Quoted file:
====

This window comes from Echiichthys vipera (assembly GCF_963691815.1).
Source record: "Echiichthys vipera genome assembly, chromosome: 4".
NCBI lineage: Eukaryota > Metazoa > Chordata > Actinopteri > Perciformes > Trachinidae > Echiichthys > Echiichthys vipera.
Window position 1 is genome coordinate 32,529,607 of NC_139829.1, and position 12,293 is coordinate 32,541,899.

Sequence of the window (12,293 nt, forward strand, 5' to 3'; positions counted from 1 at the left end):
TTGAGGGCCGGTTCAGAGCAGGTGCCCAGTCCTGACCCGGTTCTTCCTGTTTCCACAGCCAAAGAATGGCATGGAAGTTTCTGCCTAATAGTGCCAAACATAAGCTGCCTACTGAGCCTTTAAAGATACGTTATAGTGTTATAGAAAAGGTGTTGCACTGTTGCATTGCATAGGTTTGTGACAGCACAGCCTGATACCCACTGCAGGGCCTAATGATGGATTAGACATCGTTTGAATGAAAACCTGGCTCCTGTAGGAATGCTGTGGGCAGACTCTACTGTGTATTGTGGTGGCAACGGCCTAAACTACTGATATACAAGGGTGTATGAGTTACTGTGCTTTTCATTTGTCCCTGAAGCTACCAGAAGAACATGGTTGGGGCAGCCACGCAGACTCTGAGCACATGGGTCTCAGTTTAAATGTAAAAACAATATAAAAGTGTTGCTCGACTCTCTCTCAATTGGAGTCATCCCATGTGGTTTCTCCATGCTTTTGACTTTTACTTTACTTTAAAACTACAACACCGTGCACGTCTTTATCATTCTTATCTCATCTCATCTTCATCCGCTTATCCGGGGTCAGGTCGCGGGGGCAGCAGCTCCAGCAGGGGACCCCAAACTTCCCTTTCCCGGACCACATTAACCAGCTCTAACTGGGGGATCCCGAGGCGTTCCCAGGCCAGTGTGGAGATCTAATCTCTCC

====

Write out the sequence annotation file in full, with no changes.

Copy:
This window comes from Echiichthys vipera (assembly GCF_963691815.1).
Source record: "Echiichthys vipera genome assembly, chromosome: 4".
NCBI lineage: Eukaryota > Metazoa > Chordata > Actinopteri > Perciformes > Trachinidae > Echiichthys > Echiichthys vipera.
Window position 1 is genome coordinate 32,529,607 of NC_139829.1, and position 12,293 is coordinate 32,541,899.

Sequence of the window (12,293 nt, forward strand, 5' to 3'; positions counted from 1 at the left end):
TTGAGGGCCGGTTCAGAGCAGGTGCCCAGTCCTGACCCGGTTCTTCCTGTTTCCACAGCCAAAGAATGGCATGGAAGTTTCTGCCTAATAGTGCCAAACATAAGCTGCCTACTGAGCCTTTAAAGATACGTTATAGTGTTATAGAAAAGGTGTTGCACTGTTGCATTGCATAGGTTTGTGACAGCACAGCCTGATACCCACTGCAGGGCCTAATGATGGATTAGACATCGTTTGAATGAAAACCTGGCTCCTGTAGGAATGCTGTGGGCAGACTCTACTGTGTATTGTGGTGGCAACGGCCTAAACTACTGATATACAAGGGTGTATGAGTTACTGTGCTTTTCATTTGTCCCTGAAGCTACCAGAAGAACATGGTTGGGGCAGCCACGCAGACTCTGAGCACATGGGTCTCAGTTTAAATGTAAAAACAATATAAAAGTGTTGCTCGACTCTCTCTCAATTGGAGTCATCCCATGTGGTTTCTCCATGCTTTTGACTTTTACTTTACTTTAAAACTACAACACCGTGCACGTCTTTATCATTCTTATCTCATCTCATCTTCATCCGCTTATCCGGGGTCAGGTCGCGGGGGCAGCAGCTCCAGCAGGGGACCCCAAACTTCCCTTTCCCGGACCACATTAACCAGCTCTAACTGGGGGATCCCGAGGCGTTCCCAGGCCAGTGTGGAGATCTAATCTCTCC